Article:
The Supreme Ttax Court decided that the write-down of a loan to a shareholder does not constitute a hidden distribution as the anticipated loss of the loan asset has not yet been realised.
A GmbH provided a loan to its shareholder without security and subsequently wrote down the loan in its accounts. In its tax return, however, the GmbH treated the write-down as a non-deductible expense. The Tax Office concluded that the write-down gave rise to a "hidden distribution" of profits to its shareholder. Germany still operated a Corporation Tax Imputation (or Credit) System during the year of the write-down. As a result of the "hidden distribution" the Tax Office therefore adjusted the tax burden in respect of the profits deemed to be distributed to bring the actual corporation tax "distribution burden" to 30%.
The Supreme Tax Court held that the mere write-down of a loan to a shareholder does not constitute a "hidden distribution" as the loan might still be repaid and the anticipated loss of the loan asset has therefore not yet been realised. The Court explained in its reasoning that a "hidden distribution" is defined as a reduction or prevented increase of the company's assets. While the GmbH posted an adjustment to the value of the loan in its balance sheet, the loan is still shown as an asset. The company's assets have therefore not yet been withdrawn by the shareholder and no "hidden distribution" has taken place. As a result, the corporation tax payable by the company for the year in which the profits were deemed to be distributed does not have to be increased to the "distribution burden" of 30%.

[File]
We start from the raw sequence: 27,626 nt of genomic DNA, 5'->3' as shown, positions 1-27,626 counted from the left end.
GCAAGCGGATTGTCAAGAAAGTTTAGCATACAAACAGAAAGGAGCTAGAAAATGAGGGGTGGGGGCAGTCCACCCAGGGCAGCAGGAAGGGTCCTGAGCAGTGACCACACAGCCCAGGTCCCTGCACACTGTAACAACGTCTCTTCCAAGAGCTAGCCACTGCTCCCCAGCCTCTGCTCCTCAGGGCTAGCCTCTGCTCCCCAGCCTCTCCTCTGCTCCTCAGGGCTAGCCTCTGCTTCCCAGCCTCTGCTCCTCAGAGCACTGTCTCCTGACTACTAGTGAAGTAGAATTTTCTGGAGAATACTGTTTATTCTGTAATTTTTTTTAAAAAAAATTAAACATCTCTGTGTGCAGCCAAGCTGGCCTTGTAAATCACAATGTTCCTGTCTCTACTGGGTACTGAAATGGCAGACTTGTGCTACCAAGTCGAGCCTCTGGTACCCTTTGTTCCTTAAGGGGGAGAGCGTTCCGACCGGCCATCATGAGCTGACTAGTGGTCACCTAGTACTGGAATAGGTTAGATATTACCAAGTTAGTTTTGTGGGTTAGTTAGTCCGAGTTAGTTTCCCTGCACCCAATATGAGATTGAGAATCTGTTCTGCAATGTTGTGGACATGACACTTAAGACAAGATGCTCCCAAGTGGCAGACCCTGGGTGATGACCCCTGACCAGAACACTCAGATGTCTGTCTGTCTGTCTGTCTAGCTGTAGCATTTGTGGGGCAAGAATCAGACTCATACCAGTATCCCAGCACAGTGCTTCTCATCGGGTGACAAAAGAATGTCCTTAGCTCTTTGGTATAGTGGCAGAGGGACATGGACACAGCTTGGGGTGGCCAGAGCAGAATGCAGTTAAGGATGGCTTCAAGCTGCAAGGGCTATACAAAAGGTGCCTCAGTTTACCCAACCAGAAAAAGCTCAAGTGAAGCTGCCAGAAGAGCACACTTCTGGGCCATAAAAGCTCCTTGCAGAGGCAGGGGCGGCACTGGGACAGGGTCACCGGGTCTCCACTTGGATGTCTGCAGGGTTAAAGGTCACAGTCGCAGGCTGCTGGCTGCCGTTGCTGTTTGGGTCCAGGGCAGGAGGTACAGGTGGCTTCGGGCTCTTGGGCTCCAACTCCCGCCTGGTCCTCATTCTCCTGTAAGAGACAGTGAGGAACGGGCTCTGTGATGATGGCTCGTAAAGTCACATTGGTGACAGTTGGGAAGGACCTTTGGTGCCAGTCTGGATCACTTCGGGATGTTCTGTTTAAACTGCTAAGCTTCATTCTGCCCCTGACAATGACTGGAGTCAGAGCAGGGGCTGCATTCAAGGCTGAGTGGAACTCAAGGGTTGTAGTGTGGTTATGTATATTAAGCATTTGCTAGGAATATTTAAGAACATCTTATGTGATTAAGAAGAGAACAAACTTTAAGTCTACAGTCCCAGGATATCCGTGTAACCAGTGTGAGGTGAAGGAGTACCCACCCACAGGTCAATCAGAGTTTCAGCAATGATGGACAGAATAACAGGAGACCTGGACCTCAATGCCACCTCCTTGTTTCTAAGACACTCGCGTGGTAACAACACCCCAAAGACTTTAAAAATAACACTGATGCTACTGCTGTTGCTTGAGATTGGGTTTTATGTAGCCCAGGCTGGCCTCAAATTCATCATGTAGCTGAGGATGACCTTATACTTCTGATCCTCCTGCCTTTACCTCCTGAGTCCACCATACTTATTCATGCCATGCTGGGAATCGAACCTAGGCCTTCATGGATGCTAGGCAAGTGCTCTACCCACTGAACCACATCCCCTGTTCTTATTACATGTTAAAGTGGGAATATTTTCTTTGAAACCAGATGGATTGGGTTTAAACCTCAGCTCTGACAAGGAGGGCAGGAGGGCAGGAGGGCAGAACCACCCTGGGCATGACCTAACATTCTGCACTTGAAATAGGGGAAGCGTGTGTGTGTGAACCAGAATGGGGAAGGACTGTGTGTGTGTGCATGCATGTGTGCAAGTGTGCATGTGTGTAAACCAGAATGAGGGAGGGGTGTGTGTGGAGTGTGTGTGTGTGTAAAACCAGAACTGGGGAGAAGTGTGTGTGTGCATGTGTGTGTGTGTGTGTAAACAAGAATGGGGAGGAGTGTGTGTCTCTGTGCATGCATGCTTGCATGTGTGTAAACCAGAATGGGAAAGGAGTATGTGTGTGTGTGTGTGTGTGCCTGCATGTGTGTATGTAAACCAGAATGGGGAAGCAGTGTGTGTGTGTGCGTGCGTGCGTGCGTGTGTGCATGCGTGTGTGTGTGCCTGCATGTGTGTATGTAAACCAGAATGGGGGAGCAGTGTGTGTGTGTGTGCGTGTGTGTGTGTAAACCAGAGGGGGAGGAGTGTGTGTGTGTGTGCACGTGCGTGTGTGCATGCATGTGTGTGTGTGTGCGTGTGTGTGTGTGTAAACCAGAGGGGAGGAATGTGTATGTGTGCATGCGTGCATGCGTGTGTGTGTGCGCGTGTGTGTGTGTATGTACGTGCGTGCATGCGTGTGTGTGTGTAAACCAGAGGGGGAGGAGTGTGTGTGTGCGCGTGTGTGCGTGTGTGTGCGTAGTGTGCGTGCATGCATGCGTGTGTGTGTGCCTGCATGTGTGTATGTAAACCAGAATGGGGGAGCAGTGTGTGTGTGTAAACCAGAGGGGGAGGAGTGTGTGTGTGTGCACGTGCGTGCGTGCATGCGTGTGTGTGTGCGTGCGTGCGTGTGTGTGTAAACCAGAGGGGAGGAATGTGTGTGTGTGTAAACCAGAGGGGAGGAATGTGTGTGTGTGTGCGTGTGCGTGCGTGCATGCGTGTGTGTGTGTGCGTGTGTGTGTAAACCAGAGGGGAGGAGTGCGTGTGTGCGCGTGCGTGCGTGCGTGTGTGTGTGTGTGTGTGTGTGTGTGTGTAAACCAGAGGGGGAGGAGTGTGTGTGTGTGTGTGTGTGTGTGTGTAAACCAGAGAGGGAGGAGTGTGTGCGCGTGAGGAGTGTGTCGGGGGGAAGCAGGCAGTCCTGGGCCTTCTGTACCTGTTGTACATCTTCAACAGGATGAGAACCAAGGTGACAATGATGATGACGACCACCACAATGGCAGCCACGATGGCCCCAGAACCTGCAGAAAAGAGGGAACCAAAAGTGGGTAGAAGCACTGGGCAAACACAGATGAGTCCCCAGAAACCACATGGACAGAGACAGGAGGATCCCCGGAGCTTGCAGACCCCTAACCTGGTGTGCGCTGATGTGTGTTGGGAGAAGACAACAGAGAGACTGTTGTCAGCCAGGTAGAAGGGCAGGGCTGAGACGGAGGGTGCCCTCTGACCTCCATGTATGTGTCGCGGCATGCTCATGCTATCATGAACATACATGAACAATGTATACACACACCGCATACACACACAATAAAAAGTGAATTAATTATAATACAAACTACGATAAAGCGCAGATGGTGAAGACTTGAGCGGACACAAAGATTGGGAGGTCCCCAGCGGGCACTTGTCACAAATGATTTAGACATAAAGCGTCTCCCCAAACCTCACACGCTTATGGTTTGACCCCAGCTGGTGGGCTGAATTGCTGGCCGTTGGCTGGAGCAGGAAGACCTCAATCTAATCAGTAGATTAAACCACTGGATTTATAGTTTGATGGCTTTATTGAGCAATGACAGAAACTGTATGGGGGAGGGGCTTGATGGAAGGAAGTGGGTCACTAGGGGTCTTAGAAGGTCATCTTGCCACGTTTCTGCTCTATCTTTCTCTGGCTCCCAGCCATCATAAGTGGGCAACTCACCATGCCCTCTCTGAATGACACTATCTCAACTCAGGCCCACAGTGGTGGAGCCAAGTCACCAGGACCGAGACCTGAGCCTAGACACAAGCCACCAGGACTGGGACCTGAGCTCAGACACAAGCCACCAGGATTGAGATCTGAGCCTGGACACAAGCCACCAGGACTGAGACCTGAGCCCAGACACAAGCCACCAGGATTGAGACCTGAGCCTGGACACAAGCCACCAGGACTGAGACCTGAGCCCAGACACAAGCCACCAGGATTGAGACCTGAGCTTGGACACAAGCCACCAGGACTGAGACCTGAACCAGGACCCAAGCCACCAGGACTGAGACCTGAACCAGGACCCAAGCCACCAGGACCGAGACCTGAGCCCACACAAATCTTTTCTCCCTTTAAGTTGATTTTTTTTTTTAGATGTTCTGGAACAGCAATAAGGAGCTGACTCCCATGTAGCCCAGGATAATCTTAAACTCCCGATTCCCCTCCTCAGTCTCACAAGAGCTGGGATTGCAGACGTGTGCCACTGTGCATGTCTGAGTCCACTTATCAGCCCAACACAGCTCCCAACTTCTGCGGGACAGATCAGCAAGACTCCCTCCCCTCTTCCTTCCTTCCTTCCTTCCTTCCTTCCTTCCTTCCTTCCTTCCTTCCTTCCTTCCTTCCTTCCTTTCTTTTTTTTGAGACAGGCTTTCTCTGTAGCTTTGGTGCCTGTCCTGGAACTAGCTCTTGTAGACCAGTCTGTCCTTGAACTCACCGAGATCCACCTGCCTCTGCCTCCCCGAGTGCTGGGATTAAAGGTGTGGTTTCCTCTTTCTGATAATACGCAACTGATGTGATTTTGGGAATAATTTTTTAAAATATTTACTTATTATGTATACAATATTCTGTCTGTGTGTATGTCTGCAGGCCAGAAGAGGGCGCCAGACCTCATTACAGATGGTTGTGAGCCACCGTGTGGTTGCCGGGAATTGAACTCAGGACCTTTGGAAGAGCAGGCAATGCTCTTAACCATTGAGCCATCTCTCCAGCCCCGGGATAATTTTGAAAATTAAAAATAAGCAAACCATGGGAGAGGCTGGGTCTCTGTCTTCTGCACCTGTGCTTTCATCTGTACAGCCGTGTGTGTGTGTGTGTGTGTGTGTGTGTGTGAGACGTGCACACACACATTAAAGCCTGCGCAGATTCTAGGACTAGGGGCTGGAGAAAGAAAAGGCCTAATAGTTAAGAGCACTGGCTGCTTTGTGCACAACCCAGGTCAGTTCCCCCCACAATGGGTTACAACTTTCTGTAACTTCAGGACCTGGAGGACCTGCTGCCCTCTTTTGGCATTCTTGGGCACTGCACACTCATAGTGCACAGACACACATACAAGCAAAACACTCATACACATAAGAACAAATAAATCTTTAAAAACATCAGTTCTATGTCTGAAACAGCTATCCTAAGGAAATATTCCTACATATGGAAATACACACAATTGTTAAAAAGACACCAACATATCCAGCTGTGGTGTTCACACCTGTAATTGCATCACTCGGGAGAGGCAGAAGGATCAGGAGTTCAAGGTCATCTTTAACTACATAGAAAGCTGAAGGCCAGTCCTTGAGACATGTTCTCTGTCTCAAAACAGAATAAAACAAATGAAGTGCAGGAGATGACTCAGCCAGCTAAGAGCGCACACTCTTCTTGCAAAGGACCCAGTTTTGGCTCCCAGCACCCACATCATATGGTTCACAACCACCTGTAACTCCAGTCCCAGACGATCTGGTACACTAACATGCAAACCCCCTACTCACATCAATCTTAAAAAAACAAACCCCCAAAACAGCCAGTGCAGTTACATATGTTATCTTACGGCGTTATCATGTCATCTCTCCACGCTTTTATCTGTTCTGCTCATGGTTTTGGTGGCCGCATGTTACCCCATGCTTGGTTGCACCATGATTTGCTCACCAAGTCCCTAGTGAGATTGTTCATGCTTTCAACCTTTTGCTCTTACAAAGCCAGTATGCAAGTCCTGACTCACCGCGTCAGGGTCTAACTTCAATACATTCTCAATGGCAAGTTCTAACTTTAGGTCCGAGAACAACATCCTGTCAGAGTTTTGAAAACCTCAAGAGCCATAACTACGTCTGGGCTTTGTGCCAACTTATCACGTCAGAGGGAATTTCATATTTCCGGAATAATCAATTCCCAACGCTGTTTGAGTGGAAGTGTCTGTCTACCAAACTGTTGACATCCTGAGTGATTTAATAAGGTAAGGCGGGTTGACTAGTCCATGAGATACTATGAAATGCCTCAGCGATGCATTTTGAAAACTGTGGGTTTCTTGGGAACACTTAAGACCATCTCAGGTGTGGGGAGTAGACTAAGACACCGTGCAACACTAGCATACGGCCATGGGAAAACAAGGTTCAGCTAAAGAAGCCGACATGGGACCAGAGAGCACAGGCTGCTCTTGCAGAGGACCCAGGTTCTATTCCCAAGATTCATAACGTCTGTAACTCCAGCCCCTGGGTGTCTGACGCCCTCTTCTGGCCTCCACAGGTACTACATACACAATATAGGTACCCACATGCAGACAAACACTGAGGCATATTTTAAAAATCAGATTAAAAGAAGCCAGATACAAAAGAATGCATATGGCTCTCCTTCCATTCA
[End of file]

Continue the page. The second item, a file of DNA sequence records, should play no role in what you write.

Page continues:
The Court's decision continues to be relevant to foreign shareholders after the abolition of the German Corporation Tax Imputation System, as the Withholding Tax would have to be paid on "hidden distributions".
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